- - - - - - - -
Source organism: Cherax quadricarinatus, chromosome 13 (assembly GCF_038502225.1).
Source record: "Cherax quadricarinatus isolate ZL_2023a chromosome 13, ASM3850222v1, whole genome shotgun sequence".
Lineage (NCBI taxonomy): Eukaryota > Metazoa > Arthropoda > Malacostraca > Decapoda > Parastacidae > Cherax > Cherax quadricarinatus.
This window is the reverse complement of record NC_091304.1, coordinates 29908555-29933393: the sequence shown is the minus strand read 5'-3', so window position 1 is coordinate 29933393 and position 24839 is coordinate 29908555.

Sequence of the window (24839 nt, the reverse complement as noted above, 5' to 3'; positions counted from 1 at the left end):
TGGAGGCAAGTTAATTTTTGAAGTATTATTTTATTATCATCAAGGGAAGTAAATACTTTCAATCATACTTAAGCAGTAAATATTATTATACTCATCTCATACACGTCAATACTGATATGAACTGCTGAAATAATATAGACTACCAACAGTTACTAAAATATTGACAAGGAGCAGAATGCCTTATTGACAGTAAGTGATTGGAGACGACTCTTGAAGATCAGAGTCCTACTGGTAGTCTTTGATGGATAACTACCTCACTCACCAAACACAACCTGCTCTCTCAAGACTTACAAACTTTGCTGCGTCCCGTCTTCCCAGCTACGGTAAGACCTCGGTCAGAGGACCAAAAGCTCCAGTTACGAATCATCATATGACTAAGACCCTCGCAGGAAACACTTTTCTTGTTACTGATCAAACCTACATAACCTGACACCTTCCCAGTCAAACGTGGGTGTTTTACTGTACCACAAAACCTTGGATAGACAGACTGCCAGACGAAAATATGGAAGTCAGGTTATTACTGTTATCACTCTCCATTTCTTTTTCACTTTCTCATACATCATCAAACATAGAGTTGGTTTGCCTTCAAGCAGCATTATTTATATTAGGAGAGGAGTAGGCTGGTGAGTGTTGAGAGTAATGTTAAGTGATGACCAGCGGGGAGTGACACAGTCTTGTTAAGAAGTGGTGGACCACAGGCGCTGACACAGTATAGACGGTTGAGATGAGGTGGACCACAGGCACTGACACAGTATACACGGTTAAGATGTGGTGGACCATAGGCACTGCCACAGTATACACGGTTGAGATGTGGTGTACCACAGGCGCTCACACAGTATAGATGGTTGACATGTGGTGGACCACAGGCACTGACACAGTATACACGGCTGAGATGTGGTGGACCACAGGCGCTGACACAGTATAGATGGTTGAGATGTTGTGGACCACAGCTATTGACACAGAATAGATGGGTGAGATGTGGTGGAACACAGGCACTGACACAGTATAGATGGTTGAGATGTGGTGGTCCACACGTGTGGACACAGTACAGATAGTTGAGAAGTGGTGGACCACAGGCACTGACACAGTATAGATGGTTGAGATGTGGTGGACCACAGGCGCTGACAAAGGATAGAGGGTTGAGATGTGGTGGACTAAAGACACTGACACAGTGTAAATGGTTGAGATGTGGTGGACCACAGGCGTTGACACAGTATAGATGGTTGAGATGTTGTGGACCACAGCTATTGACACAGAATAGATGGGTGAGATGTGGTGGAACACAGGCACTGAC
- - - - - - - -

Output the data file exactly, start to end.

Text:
Source organism: Cherax quadricarinatus, chromosome 13 (assembly GCF_038502225.1).
Source record: "Cherax quadricarinatus isolate ZL_2023a chromosome 13, ASM3850222v1, whole genome shotgun sequence".
Lineage (NCBI taxonomy): Eukaryota > Metazoa > Arthropoda > Malacostraca > Decapoda > Parastacidae > Cherax > Cherax quadricarinatus.
This window is the reverse complement of record NC_091304.1, coordinates 29908555-29933393: the sequence shown is the minus strand read 5'-3', so window position 1 is coordinate 29933393 and position 24839 is coordinate 29908555.

Sequence of the window (24839 nt, the reverse complement as noted above, 5' to 3'; positions counted from 1 at the left end):
TGGAGGCAAGTTAATTTTTGAAGTATTATTTTATTATCATCAAGGGAAGTAAATACTTTCAATCATACTTAAGCAGTAAATATTATTATACTCATCTCATACACGTCAATACTGATATGAACTGCTGAAATAATATAGACTACCAACAGTTACTAAAATATTGACAAGGAGCAGAATGCCTTATTGACAGTAAGTGATTGGAGACGACTCTTGAAGATCAGAGTCCTACTGGTAGTCTTTGATGGATAACTACCTCACTCACCAAACACAACCTGCTCTCTCAAGACTTACAAACTTTGCTGCGTCCCGTCTTCCCAGCTACGGTAAGACCTCGGTCAGAGGACCAAAAGCTCCAGTTACGAATCATCATATGACTAAGACCCTCGCAGGAAACACTTTTCTTGTTACTGATCAAACCTACATAACCTGACACCTTCCCAGTCAAACGTGGGTGTTTTACTGTACCACAAAACCTTGGATAGACAGACTGCCAGACGAAAATATGGAAGTCAGGTTATTACTGTTATCACTCTCCATTTCTTTTTCACTTTCTCATACATCATCAAACATAGAGTTGGTTTGCCTTCAAGCAGCATTATTTATATTAGGAGAGGAGTAGGCTGGTGAGTGTTGAGAGTAATGTTAAGTGATGACCAGCGGGGAGTGACACAGTCTTGTTAAGAAGTGGTGGACCACAGGCGCTGACACAGTATAGACGGTTGAGATGAGGTGGACCACAGGCACTGACACAGTATACACGGTTAAGATGTGGTGGACCATAGGCACTGCCACAGTATACACGGTTGAGATGTGGTGTACCACAGGCGCTCACACAGTATAGATGGTTGACATGTGGTGGACCACAGGCACTGACACAGTATACACGGCTGAGATGTGGTGGACCACAGGCGCTGACACAGTATAGATGGTTGAGATGTTGTGGACCACAGCTATTGACACAGAATAGATGGGTGAGATGTGGTGGAACACAGGCACTGACACAGTATAGATGGTTGAGATGTGGTGGTCCACACGTGTGGACACAGTACAGATAGTTGAGAAGTGGTGGACCACAGGCACTGACACAGTATAGATGGTTGAGATGTGGTGGACCACAGGCGCTGACAAAGGATAGAGGGTTGAGATGTGGTGGACTAAAGACACTGACACAGTGTAAATGGTTGAGATGTGGTGGACCACAGGCGTTGACACAGTATAGATGGTTGAGATGTTGTGGACCACAGCTATTGACACAGAATAGATGGGTGAGATGTGGTGGAACACAGGCACTGAC